From the 2e Center for Research and Professional Development

2e Center News

January, 2016

 

About this Column

The 2e Center is located on the campus of Bridges Academy in Studio City, California. In this column, we share what’s happening at our center and report research findings, teaching ideas, and parenting suggestions we have found to be successful in helping 2e kids thrive.
— SB

Exciting things have been happening in the past few  months at the Center. We have been documenting the implementation of a pilot program called Badges, designed for our high school students. As described in an earlier column last fall, Badges is a personalized educational experience in which students engage deeply in a topic of their choice. They define goals and experiences that will help them develop expertise in one or more disciplines by earning badges as they engage in rich content exploration and complete self-initiated projects. Preliminary results are showing that under this kind of learning, students are self-motivated and can focus on their work for long periods of time. They have little difficulty staying in the struggle when obstacles arise. Most importantly, they are finding learning to be meaningful and relevant.

At Bridges we spend time helping our students find their strengths, interests, and talents, which helps us to guide them into programs like the Badge program. We have developed assessment tools and protocols that facilitate strength-based planning and learning. We will begin offering training in how to use this suite of tools, entitled Including the Person in Personalized Learning. The first training dates have been announced — August 18 and 20, 2016. More information about these day-long training sessions will be available soon, both in this column and on the 2e Center website, www.bridges.edu.

In this column we continue to highlight the findings of a research study facilitated by the 2e Center at Bridges Academy and featured in Tom Ropelewski’s documentary film entitled 2e: Twice Exceptional. The study provided helpful insights into the academic, social, and emotional development of young people with twice-exceptionalities. The research uncovered six factors influential in establishing a strong foundation for success:
1.    Tolerance for asynchrony
2.    Positive relationships
3.    A psychologically safe environment
4.    Respect for time
5.    Talent development
6.    Strength-based strategies.

We are now midway through a series of articles examining each of the six factors. (If you missed the columns on factors 1 through 3, find them at http://goo.gl/HnKLBu.) As we’ve noted throughout the series, these factors are important for all children; but they are particularly critical for students with exceptionalities. In this issue, we focus on the fourth factor, respect for time.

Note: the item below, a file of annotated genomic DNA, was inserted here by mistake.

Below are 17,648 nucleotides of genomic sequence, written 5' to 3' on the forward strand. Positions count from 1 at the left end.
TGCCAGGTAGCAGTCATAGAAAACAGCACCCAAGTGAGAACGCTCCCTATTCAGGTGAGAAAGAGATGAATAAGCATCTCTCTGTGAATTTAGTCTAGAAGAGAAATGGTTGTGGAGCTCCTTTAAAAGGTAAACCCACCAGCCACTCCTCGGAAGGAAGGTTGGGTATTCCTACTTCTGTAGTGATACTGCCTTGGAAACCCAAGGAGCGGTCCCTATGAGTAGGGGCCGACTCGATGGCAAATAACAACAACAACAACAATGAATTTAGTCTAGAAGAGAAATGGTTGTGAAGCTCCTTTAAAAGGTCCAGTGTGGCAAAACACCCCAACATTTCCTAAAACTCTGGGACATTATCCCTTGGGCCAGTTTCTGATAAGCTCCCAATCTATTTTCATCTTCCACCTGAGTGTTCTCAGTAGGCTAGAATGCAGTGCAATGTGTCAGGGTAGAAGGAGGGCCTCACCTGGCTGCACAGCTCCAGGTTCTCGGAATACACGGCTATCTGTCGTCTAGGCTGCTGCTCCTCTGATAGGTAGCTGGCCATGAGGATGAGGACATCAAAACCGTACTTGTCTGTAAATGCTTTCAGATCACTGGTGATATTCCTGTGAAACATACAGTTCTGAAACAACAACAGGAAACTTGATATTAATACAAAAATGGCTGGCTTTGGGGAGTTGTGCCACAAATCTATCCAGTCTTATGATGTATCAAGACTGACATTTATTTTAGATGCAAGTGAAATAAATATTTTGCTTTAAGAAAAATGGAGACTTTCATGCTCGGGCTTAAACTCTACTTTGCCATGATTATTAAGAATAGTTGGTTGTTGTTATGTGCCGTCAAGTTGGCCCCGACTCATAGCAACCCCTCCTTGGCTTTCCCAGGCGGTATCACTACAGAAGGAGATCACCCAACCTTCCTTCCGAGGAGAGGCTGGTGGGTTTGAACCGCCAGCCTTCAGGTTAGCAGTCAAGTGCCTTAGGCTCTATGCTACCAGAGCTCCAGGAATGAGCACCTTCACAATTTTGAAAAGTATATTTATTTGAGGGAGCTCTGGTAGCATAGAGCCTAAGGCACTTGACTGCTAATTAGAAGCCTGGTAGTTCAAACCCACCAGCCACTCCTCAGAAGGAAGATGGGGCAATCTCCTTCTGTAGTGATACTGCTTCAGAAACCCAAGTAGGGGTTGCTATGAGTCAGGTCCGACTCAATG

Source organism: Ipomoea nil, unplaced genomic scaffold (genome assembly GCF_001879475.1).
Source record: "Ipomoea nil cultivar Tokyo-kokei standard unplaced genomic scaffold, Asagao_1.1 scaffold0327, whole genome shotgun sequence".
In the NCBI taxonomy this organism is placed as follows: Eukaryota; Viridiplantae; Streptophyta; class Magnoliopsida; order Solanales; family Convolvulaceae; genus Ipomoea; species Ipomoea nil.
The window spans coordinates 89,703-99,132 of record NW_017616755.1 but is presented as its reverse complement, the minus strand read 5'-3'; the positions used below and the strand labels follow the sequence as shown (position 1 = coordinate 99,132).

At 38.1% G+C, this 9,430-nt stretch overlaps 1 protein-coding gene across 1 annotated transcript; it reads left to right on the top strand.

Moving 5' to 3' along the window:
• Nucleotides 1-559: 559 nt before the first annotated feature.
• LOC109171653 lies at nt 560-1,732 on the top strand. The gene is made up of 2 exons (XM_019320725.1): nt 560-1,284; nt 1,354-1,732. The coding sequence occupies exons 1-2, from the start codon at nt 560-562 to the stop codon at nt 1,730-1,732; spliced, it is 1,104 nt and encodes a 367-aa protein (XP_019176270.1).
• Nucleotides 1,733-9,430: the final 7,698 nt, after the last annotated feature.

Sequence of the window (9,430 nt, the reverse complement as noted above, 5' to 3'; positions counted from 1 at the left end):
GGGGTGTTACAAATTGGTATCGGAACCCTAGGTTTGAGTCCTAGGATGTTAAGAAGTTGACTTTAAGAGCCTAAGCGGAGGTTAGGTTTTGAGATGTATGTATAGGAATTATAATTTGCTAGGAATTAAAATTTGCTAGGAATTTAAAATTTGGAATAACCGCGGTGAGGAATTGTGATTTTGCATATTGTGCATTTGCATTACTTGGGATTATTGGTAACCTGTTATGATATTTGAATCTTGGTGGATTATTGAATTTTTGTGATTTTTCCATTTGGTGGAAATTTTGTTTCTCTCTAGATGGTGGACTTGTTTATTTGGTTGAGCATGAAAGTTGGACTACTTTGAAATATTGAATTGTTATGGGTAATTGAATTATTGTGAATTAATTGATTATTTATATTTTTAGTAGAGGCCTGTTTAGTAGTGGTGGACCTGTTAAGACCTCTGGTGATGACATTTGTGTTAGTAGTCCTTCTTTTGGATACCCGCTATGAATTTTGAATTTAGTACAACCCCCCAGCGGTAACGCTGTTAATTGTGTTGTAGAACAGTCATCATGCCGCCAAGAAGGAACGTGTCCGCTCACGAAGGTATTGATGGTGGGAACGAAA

Factor 4: Respect for Time

By Kim Vargas, M.S.

What Parents Want to Know

My child has never been able to gauge time. He can’t estimate how long it will take to complete his homework assignments or how much time he needs to be ready to leave the house. It doesn’t matter if the activity is something that interests him or not. His school work is suffering because he can’t manage his homework or finish his assignments on time. Is there any strategy that helps these kids?

According to 2e Center research, respect for time is critical in the development of twice-exceptional students. Experts in the special education field explain how executive function deficits (often part of the 2e profile) affect a student’s sense of time (Barkley & Brown, 2012; Eide & Eide, 2006; McClosky, Perkins, & Van Divner, 2009). As a result, they often have difficulty judging the passage of time accurately and are unable to estimate how much time it will take to complete a task. Consequently, students may fail to allow enough time to complete work. Schools sensitive to the needs of twice-exceptional learners may provide accommodations to help these students manage by allowing them more time to complete assignments and take tests

Seeing Time as a Friend

2e students fortunate enough to find themselves in learning environments that allow for growth to take place without rushing or demanding that they perform at grade level find themselves better able to come to terms with the extreme anxieties and asynchronous (uneven) development that many may experience. As one Bridges Academy student who participated in the research study remarked, “The main thing about [this school], is that “it gives you time to grow socially and learn how to control your whatevers,” (Baum, Schader, & Hebert, 2014, p. 320).

When considering the asynchronous rate of development of 2e students (discussed in the first column in this series, in the July, 2015, issue of this newsletter), both educators and parents need to regard time as a friend. The artificial developmental time constraints imposed by institutions can contribute to inappropriate expectations and, therefore, may be detrimental to the emotional health of 2e students. It is important to keep in mind that grade- and age-level norms do not always apply to this population of students.